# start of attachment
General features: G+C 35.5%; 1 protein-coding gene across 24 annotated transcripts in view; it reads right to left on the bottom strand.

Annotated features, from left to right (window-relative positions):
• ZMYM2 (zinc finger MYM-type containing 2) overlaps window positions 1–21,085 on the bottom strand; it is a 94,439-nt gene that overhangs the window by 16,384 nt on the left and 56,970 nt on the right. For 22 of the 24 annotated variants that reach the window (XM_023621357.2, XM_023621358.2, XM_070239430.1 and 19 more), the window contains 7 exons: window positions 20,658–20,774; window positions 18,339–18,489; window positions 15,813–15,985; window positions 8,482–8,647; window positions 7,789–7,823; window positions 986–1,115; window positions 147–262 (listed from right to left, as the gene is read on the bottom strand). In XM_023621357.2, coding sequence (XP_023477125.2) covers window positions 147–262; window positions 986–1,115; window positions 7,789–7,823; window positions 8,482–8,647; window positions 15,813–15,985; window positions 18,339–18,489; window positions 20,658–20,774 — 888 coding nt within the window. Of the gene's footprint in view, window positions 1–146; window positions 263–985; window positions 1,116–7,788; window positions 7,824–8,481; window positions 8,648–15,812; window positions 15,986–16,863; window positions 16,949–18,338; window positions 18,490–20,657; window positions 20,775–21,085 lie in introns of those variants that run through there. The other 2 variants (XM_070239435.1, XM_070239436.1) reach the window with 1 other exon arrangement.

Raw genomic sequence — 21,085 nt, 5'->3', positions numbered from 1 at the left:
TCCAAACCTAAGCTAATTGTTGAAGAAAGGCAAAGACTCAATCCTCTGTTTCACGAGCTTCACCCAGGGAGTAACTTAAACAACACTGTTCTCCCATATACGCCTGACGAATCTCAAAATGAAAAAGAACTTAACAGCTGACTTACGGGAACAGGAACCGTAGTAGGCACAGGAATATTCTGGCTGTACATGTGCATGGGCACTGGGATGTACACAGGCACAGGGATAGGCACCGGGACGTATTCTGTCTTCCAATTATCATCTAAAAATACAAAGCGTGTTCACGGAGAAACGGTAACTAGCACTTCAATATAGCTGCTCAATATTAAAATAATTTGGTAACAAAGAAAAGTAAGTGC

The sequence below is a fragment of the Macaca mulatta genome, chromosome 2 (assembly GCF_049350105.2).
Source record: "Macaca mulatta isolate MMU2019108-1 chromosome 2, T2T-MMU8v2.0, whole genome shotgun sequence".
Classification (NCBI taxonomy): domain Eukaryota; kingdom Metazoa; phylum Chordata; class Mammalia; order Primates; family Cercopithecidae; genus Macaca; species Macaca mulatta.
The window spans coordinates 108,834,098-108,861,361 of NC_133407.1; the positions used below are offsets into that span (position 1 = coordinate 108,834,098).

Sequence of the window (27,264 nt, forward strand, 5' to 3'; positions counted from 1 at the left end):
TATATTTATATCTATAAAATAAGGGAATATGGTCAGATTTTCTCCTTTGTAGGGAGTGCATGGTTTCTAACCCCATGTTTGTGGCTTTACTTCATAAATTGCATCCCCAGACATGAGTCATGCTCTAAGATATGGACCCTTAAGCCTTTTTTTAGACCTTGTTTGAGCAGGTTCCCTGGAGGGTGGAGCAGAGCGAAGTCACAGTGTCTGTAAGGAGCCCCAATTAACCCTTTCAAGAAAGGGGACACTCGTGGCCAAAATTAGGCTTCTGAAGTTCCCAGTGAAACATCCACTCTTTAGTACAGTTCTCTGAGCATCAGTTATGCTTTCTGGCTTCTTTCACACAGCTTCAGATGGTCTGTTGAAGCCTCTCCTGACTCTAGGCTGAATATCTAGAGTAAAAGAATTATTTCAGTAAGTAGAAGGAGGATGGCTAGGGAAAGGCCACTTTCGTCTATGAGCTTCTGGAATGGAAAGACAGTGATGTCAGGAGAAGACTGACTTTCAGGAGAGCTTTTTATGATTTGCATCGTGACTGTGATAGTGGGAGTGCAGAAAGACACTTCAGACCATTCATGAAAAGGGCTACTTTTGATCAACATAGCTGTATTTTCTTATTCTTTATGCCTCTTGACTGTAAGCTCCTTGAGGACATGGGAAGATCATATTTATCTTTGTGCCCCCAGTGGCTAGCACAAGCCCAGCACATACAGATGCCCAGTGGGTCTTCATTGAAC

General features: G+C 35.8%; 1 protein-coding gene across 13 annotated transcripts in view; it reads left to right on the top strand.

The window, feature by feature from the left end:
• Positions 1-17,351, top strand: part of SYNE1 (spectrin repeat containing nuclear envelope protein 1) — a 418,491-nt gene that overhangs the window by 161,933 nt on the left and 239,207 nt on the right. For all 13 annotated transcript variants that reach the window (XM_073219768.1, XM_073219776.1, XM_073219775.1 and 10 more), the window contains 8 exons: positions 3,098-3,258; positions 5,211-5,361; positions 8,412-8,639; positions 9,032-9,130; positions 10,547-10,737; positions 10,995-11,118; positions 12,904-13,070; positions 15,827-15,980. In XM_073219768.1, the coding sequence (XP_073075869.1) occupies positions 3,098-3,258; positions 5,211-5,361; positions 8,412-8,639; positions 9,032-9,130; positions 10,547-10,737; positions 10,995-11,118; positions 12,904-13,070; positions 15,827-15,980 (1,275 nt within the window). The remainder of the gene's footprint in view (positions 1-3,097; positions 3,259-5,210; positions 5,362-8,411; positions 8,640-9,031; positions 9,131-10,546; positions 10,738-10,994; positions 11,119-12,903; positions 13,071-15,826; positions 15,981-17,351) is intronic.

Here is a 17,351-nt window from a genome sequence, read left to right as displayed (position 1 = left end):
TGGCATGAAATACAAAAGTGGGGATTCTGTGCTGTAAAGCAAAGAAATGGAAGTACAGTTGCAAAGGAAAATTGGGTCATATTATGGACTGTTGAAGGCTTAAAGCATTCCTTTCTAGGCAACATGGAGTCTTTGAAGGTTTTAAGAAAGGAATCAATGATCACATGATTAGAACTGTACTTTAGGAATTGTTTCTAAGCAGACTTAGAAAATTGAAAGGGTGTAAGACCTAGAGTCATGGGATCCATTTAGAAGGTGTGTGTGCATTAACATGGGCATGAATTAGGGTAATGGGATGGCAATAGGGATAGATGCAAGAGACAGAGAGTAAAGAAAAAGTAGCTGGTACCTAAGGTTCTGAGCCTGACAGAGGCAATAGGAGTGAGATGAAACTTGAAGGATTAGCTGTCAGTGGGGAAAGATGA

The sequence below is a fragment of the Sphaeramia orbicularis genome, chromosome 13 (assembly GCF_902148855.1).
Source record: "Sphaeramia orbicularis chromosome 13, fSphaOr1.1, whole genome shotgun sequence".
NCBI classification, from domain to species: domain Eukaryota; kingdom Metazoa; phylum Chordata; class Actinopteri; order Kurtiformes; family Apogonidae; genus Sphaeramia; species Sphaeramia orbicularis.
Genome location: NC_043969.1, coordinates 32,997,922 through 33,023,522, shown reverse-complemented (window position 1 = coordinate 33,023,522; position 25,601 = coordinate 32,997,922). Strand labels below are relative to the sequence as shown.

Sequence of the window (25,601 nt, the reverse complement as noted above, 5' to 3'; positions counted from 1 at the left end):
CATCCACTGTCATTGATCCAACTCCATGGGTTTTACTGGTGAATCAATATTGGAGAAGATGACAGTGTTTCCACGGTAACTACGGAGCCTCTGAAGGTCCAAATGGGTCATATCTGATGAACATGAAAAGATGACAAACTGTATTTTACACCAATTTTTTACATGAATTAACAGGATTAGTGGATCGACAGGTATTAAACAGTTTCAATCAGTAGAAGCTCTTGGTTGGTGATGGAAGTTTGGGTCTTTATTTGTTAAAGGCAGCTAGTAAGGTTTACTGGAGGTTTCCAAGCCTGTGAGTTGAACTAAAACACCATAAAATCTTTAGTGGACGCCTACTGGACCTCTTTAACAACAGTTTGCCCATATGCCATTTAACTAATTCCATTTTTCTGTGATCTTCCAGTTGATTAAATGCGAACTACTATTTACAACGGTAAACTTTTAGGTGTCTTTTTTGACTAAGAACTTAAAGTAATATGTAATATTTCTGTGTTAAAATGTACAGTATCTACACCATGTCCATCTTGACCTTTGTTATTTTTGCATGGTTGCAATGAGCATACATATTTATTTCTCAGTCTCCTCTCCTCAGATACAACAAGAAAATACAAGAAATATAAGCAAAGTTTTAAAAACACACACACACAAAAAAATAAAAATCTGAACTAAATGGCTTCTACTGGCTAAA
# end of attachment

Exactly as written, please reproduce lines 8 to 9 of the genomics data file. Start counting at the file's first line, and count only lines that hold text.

Classification (NCBI taxonomy): domain Eukaryota; kingdom Metazoa; phylum Chordata; class Mammalia; order Primates; family Cercopithecidae; genus Macaca; species Macaca mulatta.
The window spans coordinates 108,834,098-108,861,361 of NC_133407.1; the positions used below are offsets into that span (position 1 = coordinate 108,834,098).